You can probably imagine this road-tripper’s response to a recently-discovered story about the death of a map shop in Indianapolis. After running their shop for almost 30 years, Tim and Dayle Gravenstreter ran the Odyssey Map Store, where shoppers could browse through maps numbering in the thousands that would guide travellers through hundreds of countries around the world.
“I’ve met so many wonderful people,” Dayle Gravenstreter told me one autumn afternoon before they shuttered their doors for good. “African cab drivers who point out where they’re from on the map, a lot of military families, people going into the Peace Corps,” she said. “Everyone has a story and I’ve enjoyed listening to them all.”
There’s something about maps that appeals to us—the promise of discovery, of places to roam. Now, of course, we seem to see maps most often as decor, as any two-minute to Pinterest will testify. Though most folks rarely use a paper map anymore, preferring instead the guidance of a GPS, we can’t seem to resist their allure.
Of course, that preference for new technology has led to the shuttering of Odyssey:
Customers planning major family trips had been the core of Odyssey’s business, but in its last remaining years, those people stayed home to do their research on the computer. Map collectors became the primary base, but antique globes and reproductions of 17th-century seafarers maps couldn’t keep the doors open. Dayle pulled one of the reproductions from the shelf, lovingly pointing out specific details, like the scary-looking sea monster trolling the southern Atlantic Ocean. Besides the map’s aesthetic appearance, she just likes the feel of it in her hands.
“I like to see things on paper, to get that larger view that you can’t get from a GPS screen,” she said.
Dayle lamented that many younger people might never know the pleasing heft of an atlas or the musty smell of an old glove box map; that old technology is no match for the instant gratification of a Garmin’s lifeless drone telling you where to turn.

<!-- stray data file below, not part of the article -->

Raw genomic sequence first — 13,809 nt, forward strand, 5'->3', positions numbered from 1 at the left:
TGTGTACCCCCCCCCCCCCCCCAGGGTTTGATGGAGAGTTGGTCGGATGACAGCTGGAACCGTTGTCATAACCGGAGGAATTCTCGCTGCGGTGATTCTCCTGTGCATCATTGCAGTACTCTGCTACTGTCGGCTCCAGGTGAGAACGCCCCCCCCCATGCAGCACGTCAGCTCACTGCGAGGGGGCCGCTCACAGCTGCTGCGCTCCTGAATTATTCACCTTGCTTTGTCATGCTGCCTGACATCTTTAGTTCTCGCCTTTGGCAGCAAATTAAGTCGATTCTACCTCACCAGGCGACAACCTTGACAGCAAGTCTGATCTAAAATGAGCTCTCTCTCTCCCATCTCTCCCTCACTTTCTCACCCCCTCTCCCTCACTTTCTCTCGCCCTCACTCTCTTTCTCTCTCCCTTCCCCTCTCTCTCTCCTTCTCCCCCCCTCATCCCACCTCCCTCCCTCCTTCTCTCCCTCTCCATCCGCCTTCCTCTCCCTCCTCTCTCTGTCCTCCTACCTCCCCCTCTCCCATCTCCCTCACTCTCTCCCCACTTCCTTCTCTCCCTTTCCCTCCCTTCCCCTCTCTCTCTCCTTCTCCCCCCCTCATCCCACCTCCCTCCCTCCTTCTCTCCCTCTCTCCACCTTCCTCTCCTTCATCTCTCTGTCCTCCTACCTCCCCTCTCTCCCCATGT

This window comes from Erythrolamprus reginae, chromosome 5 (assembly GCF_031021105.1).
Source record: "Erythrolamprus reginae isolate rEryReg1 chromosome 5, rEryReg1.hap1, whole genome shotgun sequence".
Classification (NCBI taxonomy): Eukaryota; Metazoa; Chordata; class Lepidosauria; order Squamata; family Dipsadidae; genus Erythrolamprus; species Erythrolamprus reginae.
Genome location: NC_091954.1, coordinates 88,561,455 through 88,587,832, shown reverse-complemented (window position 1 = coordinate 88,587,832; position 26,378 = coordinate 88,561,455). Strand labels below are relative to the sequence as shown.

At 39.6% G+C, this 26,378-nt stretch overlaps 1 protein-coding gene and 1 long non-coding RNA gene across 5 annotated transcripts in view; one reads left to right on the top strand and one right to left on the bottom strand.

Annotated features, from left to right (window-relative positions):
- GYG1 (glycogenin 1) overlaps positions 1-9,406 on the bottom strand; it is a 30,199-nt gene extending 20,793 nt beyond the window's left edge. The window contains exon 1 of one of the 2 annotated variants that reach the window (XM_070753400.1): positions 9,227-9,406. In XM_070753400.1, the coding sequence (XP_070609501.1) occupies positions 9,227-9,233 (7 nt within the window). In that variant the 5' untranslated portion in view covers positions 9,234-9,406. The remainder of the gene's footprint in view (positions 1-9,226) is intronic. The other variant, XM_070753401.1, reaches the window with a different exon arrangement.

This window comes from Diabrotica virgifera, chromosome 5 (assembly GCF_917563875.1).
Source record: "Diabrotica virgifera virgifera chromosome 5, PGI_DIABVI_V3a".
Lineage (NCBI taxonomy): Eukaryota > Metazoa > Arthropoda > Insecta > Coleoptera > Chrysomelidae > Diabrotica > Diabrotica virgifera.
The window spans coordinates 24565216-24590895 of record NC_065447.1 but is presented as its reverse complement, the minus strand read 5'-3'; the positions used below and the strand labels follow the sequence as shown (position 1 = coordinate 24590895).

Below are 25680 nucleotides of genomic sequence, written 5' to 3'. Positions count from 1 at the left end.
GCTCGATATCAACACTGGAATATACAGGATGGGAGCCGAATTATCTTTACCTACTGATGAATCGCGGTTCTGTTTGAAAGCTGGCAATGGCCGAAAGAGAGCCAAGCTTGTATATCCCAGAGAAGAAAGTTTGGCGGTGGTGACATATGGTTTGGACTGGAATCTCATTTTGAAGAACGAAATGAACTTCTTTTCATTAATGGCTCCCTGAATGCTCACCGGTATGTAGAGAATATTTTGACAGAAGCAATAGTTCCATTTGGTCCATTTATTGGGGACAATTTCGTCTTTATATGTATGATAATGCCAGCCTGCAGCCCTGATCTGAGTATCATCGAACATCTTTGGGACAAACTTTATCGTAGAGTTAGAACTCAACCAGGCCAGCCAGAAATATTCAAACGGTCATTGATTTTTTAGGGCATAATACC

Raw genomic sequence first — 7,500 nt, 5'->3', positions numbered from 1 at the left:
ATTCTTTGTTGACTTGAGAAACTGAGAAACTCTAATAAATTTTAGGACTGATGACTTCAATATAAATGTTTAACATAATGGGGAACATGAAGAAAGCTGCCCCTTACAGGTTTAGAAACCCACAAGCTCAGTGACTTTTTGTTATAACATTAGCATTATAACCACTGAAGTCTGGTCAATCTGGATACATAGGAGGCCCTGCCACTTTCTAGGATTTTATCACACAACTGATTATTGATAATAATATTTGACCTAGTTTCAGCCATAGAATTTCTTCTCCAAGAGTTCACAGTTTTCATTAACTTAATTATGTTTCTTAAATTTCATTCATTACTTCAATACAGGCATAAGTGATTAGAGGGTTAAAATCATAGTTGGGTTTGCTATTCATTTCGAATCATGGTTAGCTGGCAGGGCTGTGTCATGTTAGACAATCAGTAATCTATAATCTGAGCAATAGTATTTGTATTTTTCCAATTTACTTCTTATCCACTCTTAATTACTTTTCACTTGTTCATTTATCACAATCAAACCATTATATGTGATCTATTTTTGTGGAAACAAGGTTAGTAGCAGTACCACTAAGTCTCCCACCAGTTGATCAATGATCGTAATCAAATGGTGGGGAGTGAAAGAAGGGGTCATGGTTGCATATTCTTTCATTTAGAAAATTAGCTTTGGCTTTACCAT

Dayle and the article’s author, Rob Annis, are correct. Having a paper map or atlas will not only serve you well if you end up in a dead zone (or if there’s a cataclysm of some sort), but the old-school explorer version gives you a big picture. Though we do have a GPS, for the road trips we take, we never use the darned thing; it’s paper maps, map books, and atlases all the way unless we need to find gasoline or coffee Right Now. Besides, it’s just plain fun to pull over, spread the map against the dashboard, and figure out which way to get where we’re going.
Using a map, we are much more a part of the process, deciding to see what lies along that old US or state highway, able to plan as zig-zaggy a trip as you like via highlighter or whim or the desire for an all-forest trip. They give us the opportunity to discover unknown places, too, with their noting of historic sites, parks, and cemeteries (I can’t be the only one seeking out cemeteries). We can scribble notes onto them, mark spots we’d like to come back to—and places we couldn’t get to today, but intend to try reaching someday. Maps allow us to have a sense of adventure as we follow them, because many times we’ve no idea what, exactly, we’ll find along this road, much less whether or not it’s paved or so terrifyingly unpaved that we breathe a heartfelt prayer of thanks upon leaving it (been there, multiple times).
We can’t exactly pull out our GPS to show folks where we’ve been. A map, on the other hand—well, the old map I’ve embroidered with the travels Hubby and I have taken together never fails to elicit excited comments what and questions from visitors.
Don’t give up on paper maps, readers (I mean for your car, not just as well art and lampshade covers). I imagine map shops like Odyssey are becoming rarer and rarer, but it hardly means what they purveyed is unimportant.
A GPS has never inspired anyone to hit the open road.
A map, on the other hand, is the siren’s call.